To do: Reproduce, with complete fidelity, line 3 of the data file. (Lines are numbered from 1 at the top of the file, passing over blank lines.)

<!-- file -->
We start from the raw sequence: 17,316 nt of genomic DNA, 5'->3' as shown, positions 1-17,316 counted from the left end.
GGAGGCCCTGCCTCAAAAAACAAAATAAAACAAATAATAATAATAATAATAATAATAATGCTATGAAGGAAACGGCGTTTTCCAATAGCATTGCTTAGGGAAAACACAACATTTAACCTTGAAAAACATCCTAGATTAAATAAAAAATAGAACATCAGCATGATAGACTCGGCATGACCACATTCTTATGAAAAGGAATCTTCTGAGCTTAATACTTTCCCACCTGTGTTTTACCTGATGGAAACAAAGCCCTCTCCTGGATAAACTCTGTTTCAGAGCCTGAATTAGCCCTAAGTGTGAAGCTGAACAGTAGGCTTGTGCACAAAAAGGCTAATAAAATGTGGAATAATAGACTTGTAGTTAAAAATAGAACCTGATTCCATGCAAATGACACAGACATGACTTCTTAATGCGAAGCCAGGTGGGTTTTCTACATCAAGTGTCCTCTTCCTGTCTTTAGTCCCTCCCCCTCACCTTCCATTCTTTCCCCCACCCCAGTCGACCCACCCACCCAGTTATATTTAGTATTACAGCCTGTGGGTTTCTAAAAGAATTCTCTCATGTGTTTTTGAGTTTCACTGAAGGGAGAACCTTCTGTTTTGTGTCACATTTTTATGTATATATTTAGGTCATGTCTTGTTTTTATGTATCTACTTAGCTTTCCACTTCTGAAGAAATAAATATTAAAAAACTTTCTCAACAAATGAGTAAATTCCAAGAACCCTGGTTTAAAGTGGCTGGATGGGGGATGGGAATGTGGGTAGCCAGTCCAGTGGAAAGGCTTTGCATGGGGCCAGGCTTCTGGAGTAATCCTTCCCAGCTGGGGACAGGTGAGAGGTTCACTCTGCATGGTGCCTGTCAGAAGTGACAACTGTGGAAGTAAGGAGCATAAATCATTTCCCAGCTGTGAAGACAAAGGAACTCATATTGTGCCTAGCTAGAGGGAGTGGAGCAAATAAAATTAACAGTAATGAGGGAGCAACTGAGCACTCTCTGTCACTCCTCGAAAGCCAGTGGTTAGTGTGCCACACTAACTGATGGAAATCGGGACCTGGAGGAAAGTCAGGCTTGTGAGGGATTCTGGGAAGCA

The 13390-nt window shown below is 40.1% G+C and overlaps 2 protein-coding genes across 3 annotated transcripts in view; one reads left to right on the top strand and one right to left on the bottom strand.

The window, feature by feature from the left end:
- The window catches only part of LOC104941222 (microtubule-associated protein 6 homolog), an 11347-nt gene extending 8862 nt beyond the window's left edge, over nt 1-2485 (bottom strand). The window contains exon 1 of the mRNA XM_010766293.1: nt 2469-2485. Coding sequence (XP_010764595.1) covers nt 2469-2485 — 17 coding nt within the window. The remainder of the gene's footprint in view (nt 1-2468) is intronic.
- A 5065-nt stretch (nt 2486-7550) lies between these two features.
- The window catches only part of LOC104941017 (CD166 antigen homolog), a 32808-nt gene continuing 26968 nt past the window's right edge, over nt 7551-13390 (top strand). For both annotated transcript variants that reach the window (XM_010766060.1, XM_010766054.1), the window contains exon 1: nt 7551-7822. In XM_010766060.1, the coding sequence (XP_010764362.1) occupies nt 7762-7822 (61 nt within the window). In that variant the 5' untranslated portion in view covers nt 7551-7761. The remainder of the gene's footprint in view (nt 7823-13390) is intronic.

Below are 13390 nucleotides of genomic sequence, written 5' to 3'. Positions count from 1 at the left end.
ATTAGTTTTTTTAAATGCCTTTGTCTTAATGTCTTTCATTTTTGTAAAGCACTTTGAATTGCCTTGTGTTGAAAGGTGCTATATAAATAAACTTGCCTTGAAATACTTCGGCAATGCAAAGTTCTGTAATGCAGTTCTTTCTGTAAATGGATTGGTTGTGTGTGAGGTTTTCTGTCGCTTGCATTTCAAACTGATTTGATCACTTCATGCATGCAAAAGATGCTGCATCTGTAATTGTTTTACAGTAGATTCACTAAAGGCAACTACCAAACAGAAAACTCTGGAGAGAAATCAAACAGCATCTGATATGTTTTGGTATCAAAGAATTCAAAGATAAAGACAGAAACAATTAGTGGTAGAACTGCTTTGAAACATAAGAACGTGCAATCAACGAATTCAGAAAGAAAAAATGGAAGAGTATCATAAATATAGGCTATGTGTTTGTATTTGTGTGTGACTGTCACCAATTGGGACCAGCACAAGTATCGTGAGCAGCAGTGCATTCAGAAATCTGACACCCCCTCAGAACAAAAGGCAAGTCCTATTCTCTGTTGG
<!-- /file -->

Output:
The 13390-nt window shown below is 40.1% G+C and overlaps 2 protein-coding genes across 3 annotated transcripts in view; one reads left to right on the top strand and one right to left on the bottom strand.